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Coincidence can raise suspicions

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editorial

It is a rule of journalism that coincidence is always to be treated with suspicion. This can lead on the one hand to lines of enquiry which throw fresh light on what may not, after all, be a coincidence at all; on the other it results in the wildest of conspiracy theories. Coincidences are by no means rare. Take the proposed trial of the alleged Libyan Lockerbie terrorists. At just the moment when some international agreement is about to be reached on when and where a trial should take place, up pops a renegade MI5 man with a claim that British intelligence had plotted to murder the Libyan president. Funny timing.

All this is a long way from our own quiet world of architects going about their business. But even in the peaceful streets of Pimlico, suspicions are rife concerning the involvement of the Home Secretary in the future of Pimlico School, the 1970s icon which is threatened with demolition and replacement by a residential development and new school. Jack Straw is chairman of the governors - a role he should surely have vacated on achieving ministerial office. More significantly, he is married to a Treasury official whose field of responsibility is the private finance initiative policy. Guess what, the proposed scheme to replace Pimlico is a pfi project, in which two schemes (both involving the same housebuilder) are slugging it out for backing.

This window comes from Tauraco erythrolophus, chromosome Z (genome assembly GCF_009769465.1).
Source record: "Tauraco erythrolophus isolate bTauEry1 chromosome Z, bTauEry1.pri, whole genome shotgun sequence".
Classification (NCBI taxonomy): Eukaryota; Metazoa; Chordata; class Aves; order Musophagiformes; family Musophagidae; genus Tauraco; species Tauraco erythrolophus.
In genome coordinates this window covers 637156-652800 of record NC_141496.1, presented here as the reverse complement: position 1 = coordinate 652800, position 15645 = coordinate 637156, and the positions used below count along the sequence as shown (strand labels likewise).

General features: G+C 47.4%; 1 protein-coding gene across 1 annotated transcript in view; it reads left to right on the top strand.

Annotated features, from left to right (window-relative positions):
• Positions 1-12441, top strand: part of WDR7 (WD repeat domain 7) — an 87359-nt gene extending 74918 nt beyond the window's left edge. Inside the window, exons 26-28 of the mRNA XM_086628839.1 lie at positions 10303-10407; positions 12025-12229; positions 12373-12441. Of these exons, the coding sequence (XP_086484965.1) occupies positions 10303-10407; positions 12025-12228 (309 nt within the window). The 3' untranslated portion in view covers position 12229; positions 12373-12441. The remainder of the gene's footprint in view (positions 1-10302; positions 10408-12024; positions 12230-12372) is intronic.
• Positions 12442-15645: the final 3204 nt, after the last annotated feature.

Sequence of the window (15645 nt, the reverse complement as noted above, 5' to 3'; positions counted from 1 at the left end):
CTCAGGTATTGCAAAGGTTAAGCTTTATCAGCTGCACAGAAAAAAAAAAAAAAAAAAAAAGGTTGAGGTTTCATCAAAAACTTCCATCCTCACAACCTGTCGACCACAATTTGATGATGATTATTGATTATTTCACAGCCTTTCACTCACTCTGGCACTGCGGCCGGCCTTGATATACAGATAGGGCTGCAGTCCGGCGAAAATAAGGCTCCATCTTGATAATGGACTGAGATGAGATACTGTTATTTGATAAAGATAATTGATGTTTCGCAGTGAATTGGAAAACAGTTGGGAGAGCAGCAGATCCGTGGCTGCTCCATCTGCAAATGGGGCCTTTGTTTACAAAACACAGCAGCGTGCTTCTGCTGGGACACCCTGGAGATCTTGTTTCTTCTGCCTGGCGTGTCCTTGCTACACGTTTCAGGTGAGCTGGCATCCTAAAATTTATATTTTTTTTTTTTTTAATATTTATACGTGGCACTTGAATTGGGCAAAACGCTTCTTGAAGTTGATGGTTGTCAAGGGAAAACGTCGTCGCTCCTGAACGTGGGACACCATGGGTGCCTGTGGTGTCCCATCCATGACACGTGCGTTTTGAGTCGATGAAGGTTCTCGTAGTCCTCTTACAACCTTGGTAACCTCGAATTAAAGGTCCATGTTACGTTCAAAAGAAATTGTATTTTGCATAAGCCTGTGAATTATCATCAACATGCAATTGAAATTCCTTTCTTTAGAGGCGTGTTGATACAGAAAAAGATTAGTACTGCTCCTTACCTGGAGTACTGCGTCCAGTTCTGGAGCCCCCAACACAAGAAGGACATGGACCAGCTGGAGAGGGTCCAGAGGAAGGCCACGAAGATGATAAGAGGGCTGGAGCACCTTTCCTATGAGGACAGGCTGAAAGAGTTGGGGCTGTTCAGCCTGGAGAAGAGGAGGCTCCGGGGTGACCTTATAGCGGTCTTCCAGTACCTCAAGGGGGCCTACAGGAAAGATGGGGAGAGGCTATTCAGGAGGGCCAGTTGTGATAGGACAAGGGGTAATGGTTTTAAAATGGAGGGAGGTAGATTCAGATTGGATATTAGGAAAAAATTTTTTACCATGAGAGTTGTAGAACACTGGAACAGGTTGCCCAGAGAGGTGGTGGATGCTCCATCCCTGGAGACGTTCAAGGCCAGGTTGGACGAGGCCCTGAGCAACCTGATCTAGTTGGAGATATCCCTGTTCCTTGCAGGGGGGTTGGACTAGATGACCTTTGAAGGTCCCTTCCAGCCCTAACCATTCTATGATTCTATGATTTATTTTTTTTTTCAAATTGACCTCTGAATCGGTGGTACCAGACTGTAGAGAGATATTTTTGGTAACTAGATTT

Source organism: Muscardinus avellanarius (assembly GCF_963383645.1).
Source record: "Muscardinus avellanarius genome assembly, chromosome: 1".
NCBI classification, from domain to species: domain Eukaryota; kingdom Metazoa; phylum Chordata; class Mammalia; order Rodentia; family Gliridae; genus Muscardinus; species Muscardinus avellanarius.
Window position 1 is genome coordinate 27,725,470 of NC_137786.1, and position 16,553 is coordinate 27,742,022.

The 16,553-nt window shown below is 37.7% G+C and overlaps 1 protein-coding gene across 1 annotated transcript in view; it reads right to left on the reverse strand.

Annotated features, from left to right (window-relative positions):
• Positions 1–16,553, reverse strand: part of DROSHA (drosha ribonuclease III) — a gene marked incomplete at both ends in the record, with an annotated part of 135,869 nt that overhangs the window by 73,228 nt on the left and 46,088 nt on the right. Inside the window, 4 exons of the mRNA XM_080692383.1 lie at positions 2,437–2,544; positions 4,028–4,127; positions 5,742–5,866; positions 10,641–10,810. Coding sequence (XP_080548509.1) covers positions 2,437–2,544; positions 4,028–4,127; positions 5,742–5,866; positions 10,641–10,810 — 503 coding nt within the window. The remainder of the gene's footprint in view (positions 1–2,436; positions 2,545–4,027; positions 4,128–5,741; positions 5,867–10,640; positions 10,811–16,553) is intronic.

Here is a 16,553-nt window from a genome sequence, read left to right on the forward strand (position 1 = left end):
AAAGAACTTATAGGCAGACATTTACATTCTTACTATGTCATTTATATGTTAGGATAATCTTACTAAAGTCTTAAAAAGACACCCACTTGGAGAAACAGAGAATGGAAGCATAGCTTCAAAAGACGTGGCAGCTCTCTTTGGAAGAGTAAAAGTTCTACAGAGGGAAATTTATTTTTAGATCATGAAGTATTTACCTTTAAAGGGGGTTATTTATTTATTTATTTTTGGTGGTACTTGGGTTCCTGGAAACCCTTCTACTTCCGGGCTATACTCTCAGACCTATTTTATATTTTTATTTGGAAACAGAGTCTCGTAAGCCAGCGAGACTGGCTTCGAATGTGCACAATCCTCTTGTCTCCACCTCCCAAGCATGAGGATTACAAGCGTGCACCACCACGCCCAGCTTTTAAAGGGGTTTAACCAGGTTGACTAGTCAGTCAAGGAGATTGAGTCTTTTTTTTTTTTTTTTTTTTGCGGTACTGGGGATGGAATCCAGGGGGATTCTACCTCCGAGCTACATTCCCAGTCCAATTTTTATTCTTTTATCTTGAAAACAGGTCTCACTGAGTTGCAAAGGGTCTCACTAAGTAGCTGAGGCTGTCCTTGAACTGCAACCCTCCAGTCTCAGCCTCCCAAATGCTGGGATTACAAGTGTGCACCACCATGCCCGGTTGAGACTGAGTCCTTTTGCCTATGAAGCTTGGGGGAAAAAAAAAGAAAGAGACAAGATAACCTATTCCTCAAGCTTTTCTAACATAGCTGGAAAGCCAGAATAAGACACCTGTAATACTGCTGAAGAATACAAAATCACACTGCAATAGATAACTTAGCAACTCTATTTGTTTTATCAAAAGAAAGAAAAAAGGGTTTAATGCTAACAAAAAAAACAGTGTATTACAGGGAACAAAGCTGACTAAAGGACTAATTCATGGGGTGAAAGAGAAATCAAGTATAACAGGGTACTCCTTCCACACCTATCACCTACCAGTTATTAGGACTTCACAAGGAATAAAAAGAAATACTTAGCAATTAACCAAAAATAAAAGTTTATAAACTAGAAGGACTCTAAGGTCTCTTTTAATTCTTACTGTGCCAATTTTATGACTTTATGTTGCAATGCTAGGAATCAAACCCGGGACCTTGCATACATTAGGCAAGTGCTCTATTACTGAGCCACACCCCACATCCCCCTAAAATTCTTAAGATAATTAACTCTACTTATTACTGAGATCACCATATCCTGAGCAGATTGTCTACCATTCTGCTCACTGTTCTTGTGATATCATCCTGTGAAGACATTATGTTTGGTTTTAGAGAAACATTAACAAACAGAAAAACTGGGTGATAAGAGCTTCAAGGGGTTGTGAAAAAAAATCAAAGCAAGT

The vast majority of parents, teachers and local residents are opposed to demolition. What they want is the building properly refurbished in the first instance, and extended and upgraded if possible. There is a hefty price tag attached to the latter course of action (£14 million), but there are cheaper options. In any event, Mr Straw is in danger of becoming much too involved with something which is not his business, and smacks of a doctrinaire desire to 'prove' that pfi is the answer to all our ills. It certainly has its place, but not at Pimlico School.

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